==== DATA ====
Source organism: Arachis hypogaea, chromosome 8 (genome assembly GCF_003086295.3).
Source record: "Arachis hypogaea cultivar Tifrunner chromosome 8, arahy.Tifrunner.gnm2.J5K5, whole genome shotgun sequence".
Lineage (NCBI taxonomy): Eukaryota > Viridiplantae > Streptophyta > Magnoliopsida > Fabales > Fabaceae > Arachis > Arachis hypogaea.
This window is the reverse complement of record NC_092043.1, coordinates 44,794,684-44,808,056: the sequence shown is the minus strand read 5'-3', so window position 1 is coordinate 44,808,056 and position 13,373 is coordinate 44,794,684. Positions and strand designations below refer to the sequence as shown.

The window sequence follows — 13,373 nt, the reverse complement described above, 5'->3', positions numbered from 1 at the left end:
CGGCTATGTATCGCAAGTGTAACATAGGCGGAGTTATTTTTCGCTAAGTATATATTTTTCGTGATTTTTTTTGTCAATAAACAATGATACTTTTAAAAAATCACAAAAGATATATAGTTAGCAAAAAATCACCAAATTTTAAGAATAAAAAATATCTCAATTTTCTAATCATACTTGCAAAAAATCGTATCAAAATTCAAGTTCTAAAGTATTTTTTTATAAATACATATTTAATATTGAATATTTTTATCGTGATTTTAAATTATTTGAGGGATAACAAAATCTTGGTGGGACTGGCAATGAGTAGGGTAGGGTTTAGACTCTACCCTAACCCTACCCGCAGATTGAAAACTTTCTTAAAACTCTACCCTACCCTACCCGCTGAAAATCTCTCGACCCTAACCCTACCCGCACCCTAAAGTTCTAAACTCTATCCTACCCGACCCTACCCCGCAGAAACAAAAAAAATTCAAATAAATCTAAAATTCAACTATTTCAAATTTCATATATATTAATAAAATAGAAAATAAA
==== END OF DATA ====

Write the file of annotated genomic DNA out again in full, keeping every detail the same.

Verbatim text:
Source organism: Arachis hypogaea, chromosome 8 (genome assembly GCF_003086295.3).
Source record: "Arachis hypogaea cultivar Tifrunner chromosome 8, arahy.Tifrunner.gnm2.J5K5, whole genome shotgun sequence".
Lineage (NCBI taxonomy): Eukaryota > Viridiplantae > Streptophyta > Magnoliopsida > Fabales > Fabaceae > Arachis > Arachis hypogaea.
This window is the reverse complement of record NC_092043.1, coordinates 44,794,684-44,808,056: the sequence shown is the minus strand read 5'-3', so window position 1 is coordinate 44,808,056 and position 13,373 is coordinate 44,794,684. Positions and strand designations below refer to the sequence as shown.

The window sequence follows — 13,373 nt, the reverse complement described above, 5'->3', positions numbered from 1 at the left end:
CGGCTATGTATCGCAAGTGTAACATAGGCGGAGTTATTTTTCGCTAAGTATATATTTTTCGTGATTTTTTTTGTCAATAAACAATGATACTTTTAAAAAATCACAAAAGATATATAGTTAGCAAAAAATCACCAAATTTTAAGAATAAAAAATATCTCAATTTTCTAATCATACTTGCAAAAAATCGTATCAAAATTCAAGTTCTAAAGTATTTTTTTATAAATACATATTTAATATTGAATATTTTTATCGTGATTTTAAATTATTTGAGGGATAACAAAATCTTGGTGGGACTGGCAATGAGTAGGGTAGGGTTTAGACTCTACCCTAACCCTACCCGCAGATTGAAAACTTTCTTAAAACTCTACCCTACCCTACCCGCTGAAAATCTCTCGACCCTAACCCTACCCGCACCCTAAAGTTCTAAACTCTATCCTACCCGACCCTACCCCGCAGAAACAAAAAAAATTCAAATAAATCTAAAATTCAACTATTTCAAATTTCATATATATTAATAAAATAGAAAATAAA